As winter draws in and the chillier months are upon us, safety on the roads for both rider and horse is even more important. In colder and increasingly unpredictable conditions, the risks of accidents are unfortunately higher and being aware of not only the dangers but how to prevent them is crucial. Having hacked throughout my childhood, I vividly remember the trials and tribulations that riding on the road could bring, and now looking back with experience as a lawyer I am all too aware of the possible consequences of hacking out on the wrong road at the wrong time.
Writes Emma Melia, Solicitor and Lead Litigator, Spencers Solicitors
National statistics show that for every 1,000 riders, 37 are injured. Hacking can be a dangerous activity yet few people invest their time in a well thought out training plan that will gradually and safely expose their horse to the issues they will face on the road. This is particularly necessary as the nights draw in and the prevailing wind, rain and snow are more likely.
Before you even contemplate winter road hacking, there are many different factors you should consider to ensure you and your horse are ready to undertake what can be a dangerous activity. Here are some of my top tips for staying safe on the roads.
Firstly, always plan your route
There are certain times of the day it is best to avoid – commuting times or the school runs for example. For the safety of both yourself and your horse, it’s also advised to steer clear of any extreme weather conditions; snow, ice, fog, high winds, heavy rain, or even blinding sun! Snow balling in the hoof may cause the horse to become unbalanced, so avoid going out on tarmac roads if it is icy or snowy.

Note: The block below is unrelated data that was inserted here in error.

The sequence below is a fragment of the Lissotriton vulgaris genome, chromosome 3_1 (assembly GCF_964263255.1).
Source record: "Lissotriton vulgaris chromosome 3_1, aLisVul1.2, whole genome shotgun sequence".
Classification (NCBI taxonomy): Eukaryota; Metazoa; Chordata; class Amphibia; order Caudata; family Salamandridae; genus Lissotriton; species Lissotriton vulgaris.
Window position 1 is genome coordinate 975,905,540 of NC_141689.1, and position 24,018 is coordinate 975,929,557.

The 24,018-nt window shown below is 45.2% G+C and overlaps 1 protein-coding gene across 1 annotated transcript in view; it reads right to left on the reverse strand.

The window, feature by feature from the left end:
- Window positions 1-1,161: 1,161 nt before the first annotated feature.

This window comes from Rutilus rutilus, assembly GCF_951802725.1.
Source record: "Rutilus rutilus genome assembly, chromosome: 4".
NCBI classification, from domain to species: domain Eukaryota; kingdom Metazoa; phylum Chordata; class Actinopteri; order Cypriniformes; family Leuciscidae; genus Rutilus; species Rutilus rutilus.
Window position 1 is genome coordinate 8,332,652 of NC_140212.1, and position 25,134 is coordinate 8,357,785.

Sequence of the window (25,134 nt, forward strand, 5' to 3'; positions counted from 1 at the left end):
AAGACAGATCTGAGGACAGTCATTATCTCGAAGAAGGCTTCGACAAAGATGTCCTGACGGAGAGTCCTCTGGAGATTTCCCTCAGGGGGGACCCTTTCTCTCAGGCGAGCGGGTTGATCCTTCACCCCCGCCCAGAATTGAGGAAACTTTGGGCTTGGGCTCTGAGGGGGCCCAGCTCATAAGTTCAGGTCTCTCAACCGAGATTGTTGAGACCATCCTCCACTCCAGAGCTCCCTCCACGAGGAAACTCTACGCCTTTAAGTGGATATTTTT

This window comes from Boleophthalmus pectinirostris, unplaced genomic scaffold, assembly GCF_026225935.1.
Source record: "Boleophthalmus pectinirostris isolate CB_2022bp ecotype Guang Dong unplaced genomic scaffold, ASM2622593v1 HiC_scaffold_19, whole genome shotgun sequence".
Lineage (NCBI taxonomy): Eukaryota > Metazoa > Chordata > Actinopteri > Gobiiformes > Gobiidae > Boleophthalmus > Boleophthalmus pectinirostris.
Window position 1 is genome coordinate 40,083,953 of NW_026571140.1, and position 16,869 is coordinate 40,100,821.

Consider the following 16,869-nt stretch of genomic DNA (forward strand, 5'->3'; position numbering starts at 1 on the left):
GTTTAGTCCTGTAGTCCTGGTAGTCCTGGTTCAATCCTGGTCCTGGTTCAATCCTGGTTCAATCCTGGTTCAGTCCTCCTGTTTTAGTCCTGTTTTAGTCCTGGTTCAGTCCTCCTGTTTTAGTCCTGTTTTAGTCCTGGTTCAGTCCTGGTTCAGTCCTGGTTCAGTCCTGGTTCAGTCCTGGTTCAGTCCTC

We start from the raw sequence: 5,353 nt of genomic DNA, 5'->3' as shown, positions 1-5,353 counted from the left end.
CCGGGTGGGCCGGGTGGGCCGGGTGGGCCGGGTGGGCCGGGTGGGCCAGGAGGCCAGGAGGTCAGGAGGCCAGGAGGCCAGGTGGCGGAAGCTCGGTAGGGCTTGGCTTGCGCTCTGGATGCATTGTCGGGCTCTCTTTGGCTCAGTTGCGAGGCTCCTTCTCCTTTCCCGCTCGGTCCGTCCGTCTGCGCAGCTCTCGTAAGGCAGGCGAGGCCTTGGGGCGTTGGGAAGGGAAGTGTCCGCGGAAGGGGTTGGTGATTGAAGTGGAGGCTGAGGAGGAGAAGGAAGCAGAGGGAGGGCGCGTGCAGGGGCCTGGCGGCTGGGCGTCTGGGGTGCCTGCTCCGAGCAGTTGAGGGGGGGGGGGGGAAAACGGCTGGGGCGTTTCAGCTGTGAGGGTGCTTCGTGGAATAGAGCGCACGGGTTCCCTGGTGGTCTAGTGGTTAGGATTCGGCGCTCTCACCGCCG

Checking your route online to avoid any road works or known hazards is a great way of staying safe – a useful website for this is www.trafficengland.com.
Safety first: remember the basics
It can be easy to forget basic safety training if you are experienced, and many riders become complacent when hacking, but it is important to always remember the general rules.
Wearing a good fitting safety hat, and checking your saddle and stirrups are all tight and securely in place, are basic safety precautions that should always be remembered. Whilst there is no legal requirement to wear a hat, if you suffer a head injury which could have been avoided or lessened with the use of appropriate safety equipment, any compensation you receive might be reduced.
We also always recommend taking a mobile phone out on the ride, placed on silent and with an ‘In Case of Emergency’ number stored in case of any accidents. Don’t go alone if possible and make sure an experienced rider accompanies any inexperienced riders in the group.
Beware of the darkness!
Be vigilant of the dark nights drawing in. Don’t take a new route if you are unsure how long it will take; in the winter visibility can drop earlier than expected and icy roads will affect stopping time – reflective clothing is a must. You should wear at least a vest and hat strip, and your horse should have a tail guard and martingale reflective strip. Research shows a driver travelling at 30 mph has three valuable extra seconds of reaction time by noticing a rider in high-vis gear. You can’t be held responsible if you don’t wear one but you might prevent an accident if you do!
Prepare for the cold
Snow can be beautiful to ride in but visibility may be poor and therefore it is best to avoid riding in these conditions all together. Tarmac roads in the snow can be particularly dangerous in the ice or snow, and your horse is far more likely to slip on this surface, so it’s best to avoid these at all costs. If you do hit unexpected ice (which can often be hidden under fresh deep snow) get off – your horse will be able to balance better without you.